Did you know that upward of 30% of people say that they experience bloating on a fairly regular basis? Needless to say, a good percentage of us are looking for relief from bloating (hello, probiotics). But first, what exactly causes bloating? “It is usually caused by excess gas production and/or disturbances in the movement of the muscles of the digestive system,” says nutrition expert Kris Gunnars. Note: Bloating is different than water retention (when extra fluid builds up between your cells).
So how do probiotics help diminish bloat? The bacteria in our intestine produces gas, which can give you that yucky “full” feeling. Research indicates that taking these supplements can help mitigate both the feeling of bloat and abdominal pain by changing up the number and type of bacteria in the gut. In all reality, this fact is not all too surprising considering that probiotics are already linked to improving digestion, immune health, and skin (among other things).
Scroll down to see some of the best probiotics for bloating, and then take your pick.
Align (like many other probiotics) contains Bifidobacterium infantis—the only reported strain that works to fight bloating, according to a Northwestern University study.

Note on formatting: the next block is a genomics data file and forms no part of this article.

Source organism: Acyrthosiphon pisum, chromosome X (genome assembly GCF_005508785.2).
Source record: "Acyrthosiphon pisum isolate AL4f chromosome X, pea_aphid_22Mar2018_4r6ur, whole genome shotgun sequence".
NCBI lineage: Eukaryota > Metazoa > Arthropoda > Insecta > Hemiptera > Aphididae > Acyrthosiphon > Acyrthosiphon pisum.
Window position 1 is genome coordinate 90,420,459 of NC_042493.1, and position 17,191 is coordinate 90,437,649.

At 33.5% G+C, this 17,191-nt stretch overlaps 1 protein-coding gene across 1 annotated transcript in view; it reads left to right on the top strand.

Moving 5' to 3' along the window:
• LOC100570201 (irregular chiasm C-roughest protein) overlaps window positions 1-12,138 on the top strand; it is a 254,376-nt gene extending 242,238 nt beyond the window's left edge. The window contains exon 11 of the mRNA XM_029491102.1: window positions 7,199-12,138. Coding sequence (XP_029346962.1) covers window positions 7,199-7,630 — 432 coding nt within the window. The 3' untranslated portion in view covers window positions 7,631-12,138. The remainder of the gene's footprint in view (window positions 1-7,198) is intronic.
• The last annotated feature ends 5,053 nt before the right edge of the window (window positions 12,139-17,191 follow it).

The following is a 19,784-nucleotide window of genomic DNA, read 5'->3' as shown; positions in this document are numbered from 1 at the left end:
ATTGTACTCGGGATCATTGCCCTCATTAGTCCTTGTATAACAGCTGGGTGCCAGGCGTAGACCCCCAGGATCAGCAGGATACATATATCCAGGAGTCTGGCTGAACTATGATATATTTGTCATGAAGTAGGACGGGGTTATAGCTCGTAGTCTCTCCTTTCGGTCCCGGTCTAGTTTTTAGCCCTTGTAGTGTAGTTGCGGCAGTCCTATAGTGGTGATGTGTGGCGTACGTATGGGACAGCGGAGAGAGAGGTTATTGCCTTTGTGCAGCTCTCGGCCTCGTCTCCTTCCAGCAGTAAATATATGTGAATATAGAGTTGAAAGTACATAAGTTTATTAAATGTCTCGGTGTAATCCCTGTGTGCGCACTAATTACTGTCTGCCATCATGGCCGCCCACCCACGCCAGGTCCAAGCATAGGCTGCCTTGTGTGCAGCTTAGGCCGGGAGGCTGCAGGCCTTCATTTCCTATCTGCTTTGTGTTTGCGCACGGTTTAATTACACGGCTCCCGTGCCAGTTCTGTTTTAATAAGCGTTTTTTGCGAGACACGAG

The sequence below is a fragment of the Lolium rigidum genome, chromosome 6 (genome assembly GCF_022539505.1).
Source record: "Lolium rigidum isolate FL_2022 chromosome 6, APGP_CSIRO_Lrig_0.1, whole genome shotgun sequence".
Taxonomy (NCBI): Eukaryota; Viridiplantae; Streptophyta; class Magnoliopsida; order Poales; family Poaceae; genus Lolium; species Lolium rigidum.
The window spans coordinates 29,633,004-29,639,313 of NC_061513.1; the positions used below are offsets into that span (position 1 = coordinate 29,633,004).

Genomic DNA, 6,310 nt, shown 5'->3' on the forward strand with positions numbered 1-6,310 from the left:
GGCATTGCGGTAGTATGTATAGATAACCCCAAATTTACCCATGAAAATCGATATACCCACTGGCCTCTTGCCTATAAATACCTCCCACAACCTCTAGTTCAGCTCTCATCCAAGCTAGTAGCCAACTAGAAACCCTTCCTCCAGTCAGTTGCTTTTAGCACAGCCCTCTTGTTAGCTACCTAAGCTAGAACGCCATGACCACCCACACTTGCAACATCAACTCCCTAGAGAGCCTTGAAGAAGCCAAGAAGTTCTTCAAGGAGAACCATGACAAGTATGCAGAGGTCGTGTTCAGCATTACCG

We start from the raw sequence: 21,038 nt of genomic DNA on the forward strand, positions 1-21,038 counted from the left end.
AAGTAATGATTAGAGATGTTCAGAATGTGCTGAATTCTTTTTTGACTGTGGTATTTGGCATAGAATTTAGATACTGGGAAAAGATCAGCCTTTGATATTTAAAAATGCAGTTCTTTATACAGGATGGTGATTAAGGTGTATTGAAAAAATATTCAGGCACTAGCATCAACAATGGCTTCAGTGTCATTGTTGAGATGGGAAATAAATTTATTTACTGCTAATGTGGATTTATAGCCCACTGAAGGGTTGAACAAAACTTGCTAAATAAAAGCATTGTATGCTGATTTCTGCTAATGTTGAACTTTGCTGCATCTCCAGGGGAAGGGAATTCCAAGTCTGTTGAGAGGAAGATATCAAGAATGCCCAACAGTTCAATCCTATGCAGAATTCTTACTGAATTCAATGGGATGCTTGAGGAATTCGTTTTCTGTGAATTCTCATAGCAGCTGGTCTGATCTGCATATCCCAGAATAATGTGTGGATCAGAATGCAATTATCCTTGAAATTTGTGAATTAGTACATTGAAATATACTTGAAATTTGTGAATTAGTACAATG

Bifidobacterium infantis (B. infantis) is first transmitted to us by our mother, although we can always use more of this probiotic (no matter our age). It helps promote good digestion and keeps our immune system up and running.
This blend of 23 different probiotic strains treats multiple conditions at the same time. (Yes, B. infantis is included).
There’s a supplement for your baby, too. This strain works with breast milk to help your little one’s gut. Best of all, it reduces their chances of contracting colic, eczema, allergies, and more.
This combination of probiotics includes B. infantis and specifically works to boost your mood and treat symptoms of anxiety.
This probiotic uses a special Japanese fermentation process that encompasses only the strongest strains. Plus, the capsules are easy to swallow and don’t require refrigeration.
This post was originally published on January 7, 2018, and has since been updated.